Start-up Pivotal Commware has made some interesting moves in advanced antenna beam management, with its ‘holographic beamforming’ technology. It has announced its first public deal with a major operator for its Echo 5G subscriber units, incorporating the beamforming system – which LightReading reports is to Verizon for its 28 GHz network.
The Echo 5G is a fixed wireless repeater that can be attached to a window to improve indoor penetration by the millimeter wave signal – something that, by all accounts, will be important to Verizon, which has had very mixed reviews for the quality of its 5G fixed wireless access (FWA) services.
The window-based unit harnesses Pivotal’s beamforming to counteract mmWave penetration, reflection and structural shadowing signal losses so that even this high frequency signal can reach deep indoors and deliver a strong, fast connection.
Pivotal CEO Brian Deutsch told LightReading that the operator’s identity has not been officially revealed yet, but the journalists got third party identification via spectrum analyst firm Allnet Insights, which analyzed the FCC documentation for the Verizon unit. “The frequency bands specified are the L1 and L2 channels in the 28 GHz band,” Geommer said – these relate to licences owned by Verizon.
Deutsch said the next product will be for the 39 GHz band, which is the main mmWave spectrum held by AT&T. This will be released in April or May this year.
Pivotal came to prominence in 2018, when it unveiled its holographic beamforming technology, with the hope of pushing it into standards. In 3G and 4G, antenna tilt functionality was fairly limited in impact, and was standardized outside of 3GPP by the Antenna Interface Standards Group (AISG). But with advanced beamforming being far more integral to 5G performance, 3GPP aims to define an abstraction layer of beam options supported by an open interface, in order to support interoperability between different vendors of networks and antennas. This will be a target for Pivotal in future 5G releases.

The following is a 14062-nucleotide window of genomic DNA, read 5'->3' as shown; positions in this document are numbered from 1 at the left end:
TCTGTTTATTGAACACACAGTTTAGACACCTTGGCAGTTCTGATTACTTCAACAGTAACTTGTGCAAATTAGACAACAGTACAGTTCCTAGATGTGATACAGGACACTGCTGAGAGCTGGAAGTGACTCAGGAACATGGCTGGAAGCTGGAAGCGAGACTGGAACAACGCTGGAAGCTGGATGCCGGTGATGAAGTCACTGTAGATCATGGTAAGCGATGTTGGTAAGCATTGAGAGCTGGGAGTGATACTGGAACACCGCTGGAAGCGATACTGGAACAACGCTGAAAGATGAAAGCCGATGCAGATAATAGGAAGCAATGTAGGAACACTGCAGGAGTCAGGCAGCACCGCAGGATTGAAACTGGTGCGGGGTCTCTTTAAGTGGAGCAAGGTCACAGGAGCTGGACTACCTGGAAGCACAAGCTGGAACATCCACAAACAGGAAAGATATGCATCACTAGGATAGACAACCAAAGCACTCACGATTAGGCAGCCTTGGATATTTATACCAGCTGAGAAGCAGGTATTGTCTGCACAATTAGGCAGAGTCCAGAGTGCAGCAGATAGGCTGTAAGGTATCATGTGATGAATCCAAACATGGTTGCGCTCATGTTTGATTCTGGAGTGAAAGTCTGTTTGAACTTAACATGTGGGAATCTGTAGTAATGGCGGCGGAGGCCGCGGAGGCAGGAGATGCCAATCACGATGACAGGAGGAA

The firm says 5G – especially the millimeter wave spectrum and Massive MIMO which are key elements – is making beamforming essential. In previous mobile generations, antennas were directed by upper layer functionality, but 5G is seeing the emergence of software-defined antennas (SDAs). These acquire information about the user environment in order to determine the shape and steering of the beam, and negotiate as full partners with upper layers to optimize the link.
Alex Katko, director of product engineering, said in 2018: “3GPP delegates have determined that beamforming capabilities range from fundamental to advanced. It’s critical to 5G equipment interoperability that fundamental capabilities are standardized rather than left to proprietary implementations.”
Also working on mmWave antennas for indoor usage is Japan’s NTT Docomo, which has tested a new window material made of treated low emissivity (low-E) glass, which allows 28 GHz signals to pass through. The “prototype dynamic transparent metasurface”, as Docomo calls it, is made by Japanese glass manufacturing company AGC, and can also be used in vehicles.
The MNO says that the prototype material could also be used with even higher frequencies, including bands expected to be used for ‘6G’, around 120 GHz and into the terahertz spectrum.